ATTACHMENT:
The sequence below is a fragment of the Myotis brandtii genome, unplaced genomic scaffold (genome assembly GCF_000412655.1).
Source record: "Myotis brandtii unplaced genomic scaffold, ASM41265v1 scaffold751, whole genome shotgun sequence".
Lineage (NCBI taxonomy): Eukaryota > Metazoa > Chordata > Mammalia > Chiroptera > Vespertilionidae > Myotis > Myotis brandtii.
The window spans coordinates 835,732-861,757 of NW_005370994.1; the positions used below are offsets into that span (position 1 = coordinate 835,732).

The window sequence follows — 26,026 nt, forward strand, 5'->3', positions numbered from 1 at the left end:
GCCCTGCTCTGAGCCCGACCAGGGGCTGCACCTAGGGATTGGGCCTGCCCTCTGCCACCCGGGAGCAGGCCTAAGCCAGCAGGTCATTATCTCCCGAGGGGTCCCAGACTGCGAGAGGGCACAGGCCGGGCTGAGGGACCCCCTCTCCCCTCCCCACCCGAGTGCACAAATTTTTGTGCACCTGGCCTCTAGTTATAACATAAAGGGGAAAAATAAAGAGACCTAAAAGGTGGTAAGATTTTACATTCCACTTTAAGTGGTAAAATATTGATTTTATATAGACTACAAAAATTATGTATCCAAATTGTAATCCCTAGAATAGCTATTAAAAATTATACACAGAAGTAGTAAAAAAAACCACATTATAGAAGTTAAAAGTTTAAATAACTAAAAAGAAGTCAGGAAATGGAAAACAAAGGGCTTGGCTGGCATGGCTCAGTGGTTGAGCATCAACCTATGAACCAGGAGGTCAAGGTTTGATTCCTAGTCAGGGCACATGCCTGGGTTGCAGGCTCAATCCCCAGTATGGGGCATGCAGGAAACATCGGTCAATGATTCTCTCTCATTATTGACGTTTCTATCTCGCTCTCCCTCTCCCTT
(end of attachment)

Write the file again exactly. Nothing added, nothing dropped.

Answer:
The sequence below is a fragment of the Myotis brandtii genome, unplaced genomic scaffold (genome assembly GCF_000412655.1).
Source record: "Myotis brandtii unplaced genomic scaffold, ASM41265v1 scaffold751, whole genome shotgun sequence".
Lineage (NCBI taxonomy): Eukaryota > Metazoa > Chordata > Mammalia > Chiroptera > Vespertilionidae > Myotis > Myotis brandtii.
The window spans coordinates 835,732-861,757 of NW_005370994.1; the positions used below are offsets into that span (position 1 = coordinate 835,732).

The window sequence follows — 26,026 nt, forward strand, 5'->3', positions numbered from 1 at the left end:
GCCCTGCTCTGAGCCCGACCAGGGGCTGCACCTAGGGATTGGGCCTGCCCTCTGCCACCCGGGAGCAGGCCTAAGCCAGCAGGTCATTATCTCCCGAGGGGTCCCAGACTGCGAGAGGGCACAGGCCGGGCTGAGGGACCCCCTCTCCCCTCCCCACCCGAGTGCACAAATTTTTGTGCACCTGGCCTCTAGTTATAACATAAAGGGGAAAAATAAAGAGACCTAAAAGGTGGTAAGATTTTACATTCCACTTTAAGTGGTAAAATATTGATTTTATATAGACTACAAAAATTATGTATCCAAATTGTAATCCCTAGAATAGCTATTAAAAATTATACACAGAAGTAGTAAAAAAAACCACATTATAGAAGTTAAAAGTTTAAATAACTAAAAAGAAGTCAGGAAATGGAAAACAAAGGGCTTGGCTGGCATGGCTCAGTGGTTGAGCATCAACCTATGAACCAGGAGGTCAAGGTTTGATTCCTAGTCAGGGCACATGCCTGGGTTGCAGGCTCAATCCCCAGTATGGGGCATGCAGGAAACATCGGTCAATGATTCTCTCTCATTATTGACGTTTCTATCTCGCTCTCCCTCTCCCTT